I recently attended a moving service for a woman I never met. Kathleen ________ was our son-in-law’s grandmother and had resided in a nursing home for the past decade—her memory eroded by age, her body crippled by arthritis.
People who live past 90, especially in a memory-care facility, tend to have small funeral services. Only a handful of friends and family survived Kathleen. Newer friends serving assignments as officers of the nursing home LDS branch conducted the brief service. No members of Kathleen’s immediate family are active LDS.
The branch president offered an opening prayer. A song, “I’ll Take You Home Again, Kathleen,” was sung and family and friends shared memories of Kathleen. No hymns, no sermon, no speculation about Kathleen’s eternal family reunion, just love—and gratitude that Kathleen had been taken home, wherever that might be, and was free from pain and suffering.
As family members shared memories of the person Kathleen had been—full of life and love and fun—the meaningfulness of her life touched me. Fame and fortune are not requisites for blessing the lives of others. I felt connected to Kathleen—as if I, too, had known her for years and spent time in her home. I felt connected to the branch presidency, their wives, and the Relief Society president—kind-hearted people who leave the comfort of their home wards for two or three years to minister to members in the twilight of life—members with little to give in return except gratitude.
How much God cares about our personal theology, our church attendance or our underwear, I can’t say. But I do believe we occasionally catch glimpses of his love and receive a brief vision of our connection to all his children and to all his creations.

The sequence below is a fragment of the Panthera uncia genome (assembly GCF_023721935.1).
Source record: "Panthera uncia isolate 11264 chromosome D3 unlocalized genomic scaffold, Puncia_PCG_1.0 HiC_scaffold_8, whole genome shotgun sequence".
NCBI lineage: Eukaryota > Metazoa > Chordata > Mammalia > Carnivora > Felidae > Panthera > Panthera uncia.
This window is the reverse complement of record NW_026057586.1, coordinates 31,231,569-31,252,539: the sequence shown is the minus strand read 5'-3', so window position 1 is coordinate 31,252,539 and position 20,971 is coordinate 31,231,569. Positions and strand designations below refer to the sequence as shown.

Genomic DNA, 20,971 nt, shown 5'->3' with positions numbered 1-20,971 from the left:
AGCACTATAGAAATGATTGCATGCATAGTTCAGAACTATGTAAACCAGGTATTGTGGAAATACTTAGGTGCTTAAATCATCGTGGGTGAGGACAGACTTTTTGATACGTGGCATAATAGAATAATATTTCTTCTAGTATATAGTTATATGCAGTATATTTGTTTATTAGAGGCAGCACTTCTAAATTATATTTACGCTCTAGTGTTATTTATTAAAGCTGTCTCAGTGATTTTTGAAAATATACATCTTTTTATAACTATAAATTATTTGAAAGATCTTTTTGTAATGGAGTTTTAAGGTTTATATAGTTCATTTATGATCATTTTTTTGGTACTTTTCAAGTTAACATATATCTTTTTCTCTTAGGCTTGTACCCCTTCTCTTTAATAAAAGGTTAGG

No one wants to die—not even Mormon apostles who are supposed to have a sure knowledge of Christ—and therefore, I presume, of life beyond this world. Yet accounts of at least two apostles facing death describe them pleading with the Lord to preserve their lives—“so they can continue to do the Lord’s work”—an argument I don’t totally buy.
No one wants to die, but who wants to live imprisoned in a body whose only functioning organ is the heart? This week I visited 93-year-old aunt Dolly whose mind is working although her body is confined to bed or wheelchair. Always an independent woman, Aunt Dolly can now barely feed herself. After two years in a care center, her own resources are gone and she’s now on Medicaid, sharing a room with an agitated woman with advanced dementia. “I had considerable savings,” she mourned. “I never thought I’d outlive my money.”
Aunt Loosy is blind and in total dementia following a major stroke last summer. Nothing is left of her old self but her fight and her fears. She grasped my hand, begging me to take her home. “They’re trying to kill me,” she said. “They want my property. If you leave me here, I will die.” She calmed down before I left, but was still looking for her shotgun to use on the care center staff.
Both my aunts live without hope. Medical science can neither restore their health nor prevent their eventual death. Christianity is the religion of hope. Christians pray for miracles—and often expect them as a reward for good deeds. And I can’t help wondering if this hope—this expectation of miracles—makes it harder to accept the inevitability of one’s own death.
A Buddhist sensei spoke about being attracted to Zen because it was the philosophy of no hope. He found peace in acceptance of things the way they are rather than in hoping for a miraculous change. The Buddhist prayers I’ve heard pray for peace and acceptance rather than miracles. Perhaps it is easier to accept the end of life if a person comes from a tradition of surrender rather than a tradition of miracles.
Certainly some Christians attain this total surrender to God’s will—but they have to be pretty saintly—on the order of Mother Teresa. Unfortunately, that’s not an option for me. Nor is enlightenment with my inconsistent mediation practice. Instead of serenely accepting my waning days, I will doubtless huddle on my death bed forcing a prayer through my withered lips—begging for more time. Time to take that cruise to Antarctica. Time to get the last word with my right-wing brother.